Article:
We would not ordinarily review on appeal a claim that a trial judge should have disqualified himself or declared a mistrial at a certain stage of the proceedings when no such request was made during the trial. Practice Book 3063. Even where a proper ground for disqualification exists, it must be asserted seasonably or it will be deemed to have been waived. Krattenstein v. G. Fox Co., 155 Conn. 609, 616, 236 A.2d 466 (1967); State v. Kohlfuss, 152 Conn. 625, 631, 211 A.2d 143 (1965). The defendant's counsel did assert that the court had shown personal bias toward him and that this affected his client's "ability to feel that he is getting a fair hearing." He did not, however, move for a mistrial or expressly suggest that the judge disqualify himself. We are dealing here, however, with an accusation of prejudice against a judge, "which strikes at the very core of judicial integrity and tends to undermine public confidence in the established judiciary. . . ." Felix v. Hall-Brooke Sanitarium, 140 Conn. 496, 501, 101 A.2d 500 (1953). For this reason, which implicates basic concepts of fair trial, we have decided to invoke our authority in the interests of justice to review "plain error" not properly preserved in the trial court. Practice Book 3063.
"No more elementary statement concerning the judiciary can be made than that the conduct of the trial judge must be characterized by the highest degree of impartiality. If he departs from this standard, he casts serious reflection upon the system of which he is a part. A judge is not an umpire in a forensic encounter. Strong v. Carrier, 116 Conn. 262, 263, 164 A. 501. He is a minister of justice. Peiter v. Degenring, 136 Conn. 331, 338, 71 A.2d 87. He may, of course, take all reasonable steps necessary for the orderly progress of the trial. State v. Schneider, 158 Wash. 504, 515, 291 P. 1093. . . . In whatever he does, however, the trial judge should be cautious and circumspect in his language and conduct." Felix v. Hall-Brooke Sanitarium, supra, 501-502. A judge "should be scrupulous to refrain from hearing matters which he feels he cannot approach in the utmost spirit of fairness and to avoid the appearance of prejudice as regards either the parties or the issues before him." Glodenis v. American Brass Co., 118 Conn. 29, 39, 170 A. 146 (1934). "A judge, trying the cause without a jury, should be careful to refrain from any statement or attitude which would tend to deny the defendant a fair trial." State v. Gionfriddo, 154 Conn. 90, 97, 221 A.2d 851 (1966). "It is his responsibility to have the trial conducted in a manner which approaches an `atmosphere of perfect impartiality which is so much to be desired in a judicial proceeding.'" State v. Echols, 170 Conn. 11, 13, 364 A.2d 225 (1975), quoting Glasser v. United States, 315 U.S. 60, 82, 62 S.Ct. 457, 86 L.Ed. 680 (1942).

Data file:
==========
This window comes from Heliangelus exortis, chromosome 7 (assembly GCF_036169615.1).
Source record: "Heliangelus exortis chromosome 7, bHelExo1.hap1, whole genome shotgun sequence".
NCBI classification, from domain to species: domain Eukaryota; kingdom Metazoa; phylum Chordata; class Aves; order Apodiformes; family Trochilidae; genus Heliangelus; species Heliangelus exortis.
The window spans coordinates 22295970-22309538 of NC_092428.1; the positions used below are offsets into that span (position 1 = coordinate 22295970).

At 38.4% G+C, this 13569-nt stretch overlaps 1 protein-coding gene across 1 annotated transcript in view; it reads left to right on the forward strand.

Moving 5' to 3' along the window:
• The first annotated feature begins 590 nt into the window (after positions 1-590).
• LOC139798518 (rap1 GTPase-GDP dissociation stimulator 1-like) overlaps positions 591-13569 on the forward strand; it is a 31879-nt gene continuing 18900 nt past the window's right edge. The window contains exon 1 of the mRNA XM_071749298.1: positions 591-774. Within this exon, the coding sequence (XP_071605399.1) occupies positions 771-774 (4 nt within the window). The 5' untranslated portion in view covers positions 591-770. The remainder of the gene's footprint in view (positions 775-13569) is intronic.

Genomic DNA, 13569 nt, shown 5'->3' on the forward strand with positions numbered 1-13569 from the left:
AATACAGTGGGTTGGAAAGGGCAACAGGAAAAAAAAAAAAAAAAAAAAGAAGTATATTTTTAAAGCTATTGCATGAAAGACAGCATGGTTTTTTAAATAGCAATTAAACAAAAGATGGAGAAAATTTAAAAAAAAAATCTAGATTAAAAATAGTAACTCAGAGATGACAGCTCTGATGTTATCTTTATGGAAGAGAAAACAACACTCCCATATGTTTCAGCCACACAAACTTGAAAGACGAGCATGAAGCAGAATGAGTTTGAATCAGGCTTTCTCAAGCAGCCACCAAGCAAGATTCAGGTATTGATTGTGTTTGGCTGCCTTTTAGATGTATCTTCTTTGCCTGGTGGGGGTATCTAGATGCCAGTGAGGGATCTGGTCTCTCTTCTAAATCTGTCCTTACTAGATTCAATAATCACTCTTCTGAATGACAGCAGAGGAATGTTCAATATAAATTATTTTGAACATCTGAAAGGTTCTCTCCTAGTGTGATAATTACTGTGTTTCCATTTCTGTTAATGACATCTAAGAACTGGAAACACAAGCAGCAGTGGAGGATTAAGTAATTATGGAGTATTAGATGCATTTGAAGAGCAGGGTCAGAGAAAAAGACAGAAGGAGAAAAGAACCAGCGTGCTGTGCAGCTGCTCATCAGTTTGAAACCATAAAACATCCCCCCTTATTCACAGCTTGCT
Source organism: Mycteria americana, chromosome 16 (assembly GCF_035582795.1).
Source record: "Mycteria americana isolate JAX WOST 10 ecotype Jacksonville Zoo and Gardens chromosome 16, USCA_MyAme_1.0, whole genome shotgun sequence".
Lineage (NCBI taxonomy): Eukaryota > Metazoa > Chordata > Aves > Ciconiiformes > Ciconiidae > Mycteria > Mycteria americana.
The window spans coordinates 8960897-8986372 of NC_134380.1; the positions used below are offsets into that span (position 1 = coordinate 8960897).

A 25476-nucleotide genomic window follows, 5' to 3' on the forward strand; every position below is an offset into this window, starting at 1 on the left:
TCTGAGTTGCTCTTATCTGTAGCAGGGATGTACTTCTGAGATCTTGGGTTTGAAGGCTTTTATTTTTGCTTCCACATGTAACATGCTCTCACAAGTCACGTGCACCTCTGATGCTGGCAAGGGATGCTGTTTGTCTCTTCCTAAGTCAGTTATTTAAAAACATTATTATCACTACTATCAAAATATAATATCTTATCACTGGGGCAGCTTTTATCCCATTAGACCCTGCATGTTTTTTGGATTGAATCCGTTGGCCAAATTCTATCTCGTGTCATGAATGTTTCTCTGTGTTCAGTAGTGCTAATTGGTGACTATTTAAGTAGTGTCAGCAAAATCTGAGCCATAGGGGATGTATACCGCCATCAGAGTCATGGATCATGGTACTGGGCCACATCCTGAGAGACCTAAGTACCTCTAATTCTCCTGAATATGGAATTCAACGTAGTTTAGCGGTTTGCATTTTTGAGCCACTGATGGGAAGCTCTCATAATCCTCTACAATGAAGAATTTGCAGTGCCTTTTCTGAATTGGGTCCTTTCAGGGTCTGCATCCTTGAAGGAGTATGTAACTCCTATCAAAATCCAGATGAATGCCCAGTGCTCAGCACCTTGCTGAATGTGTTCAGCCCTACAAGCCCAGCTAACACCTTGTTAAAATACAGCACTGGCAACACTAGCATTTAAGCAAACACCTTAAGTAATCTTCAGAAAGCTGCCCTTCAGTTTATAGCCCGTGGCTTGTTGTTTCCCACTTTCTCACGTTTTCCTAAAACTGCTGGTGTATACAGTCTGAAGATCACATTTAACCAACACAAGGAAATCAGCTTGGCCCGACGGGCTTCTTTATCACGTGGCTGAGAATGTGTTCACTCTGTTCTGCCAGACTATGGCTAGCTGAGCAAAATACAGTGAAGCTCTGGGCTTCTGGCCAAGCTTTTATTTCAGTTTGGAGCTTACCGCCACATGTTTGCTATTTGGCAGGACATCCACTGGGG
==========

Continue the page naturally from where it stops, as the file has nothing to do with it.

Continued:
It is quite evident from our review of the trial transcript that a serious departure from these high standards occurred in the court below. The minor criticism of counsel for the erroneous statement of his client's earnings in the financial affidavit, though phrased rather indelicately, was justified. "The trial judge may be under a duty to reprimand counsel in order to protect the rights of litigants." Annot., 94 A.L.R.2d 826, 833, II 3 [a]. A judge also has a duty to see that no falsehood or other fraud is perpetrated in court. General Statutes 1-25; Code of Professional Responsibility DR 7-102 (B)(1) and (2). Once he declares that he believes a party or a witness has been deceitful, however, he cannot continue to preside in his role of impartial arbiter. In the present case it is clear that the trial judge on several occasions before the defendant took the witness stand stated his belief that either he or his counsel was "attempting to perpetrate a fraud" upon the court and that he had "lied under oath" at his deposition. When the defendant came to the stand, at the invitation of the trial judge, he was immediately held in contempt after giving his name and address to the court reporter. Just before this incident, in ordering that the defendant return for trial the next morning, the court referred to some prior experiences with "clients absconding" who had been represented by counsel for the defendant, implicitly tarring him with the same brush. These expressions of a preconceived view of the credibility of a witness who had not yet testified before the trier and of an attitude of skepticism concerning any person represented by his counsel must have been devastating to the defendant and astounding to any observer schooled in the simple faith that the court is an instrument of justice.
Proof of actual bias is not required for disqualification. Dacey v. Connecticut Bar Assn., 184 Conn. 21, 441 A.2d 49 (1981); Krattenstein v. G. Fox Co., supra, 615. The appearance as well as the actuality of impartiality on the part of the trier is an essential ingredient of a fair trial. The record in this case discloses a situation "which inevitably raises in the minds of litigants . . . a suspicion as to the fairness of the court's administration of justice." Krattenstein v. G. Fox Co., supra, 615.
We conclude that the trial judge sua sponte should have ordered a mistrial of the contested issues after he publicly committed himself in the middle of the trial to the position that the defendant had testified falsely at the deposition and that he or his lawyer was attempting to perpetrate a fraud.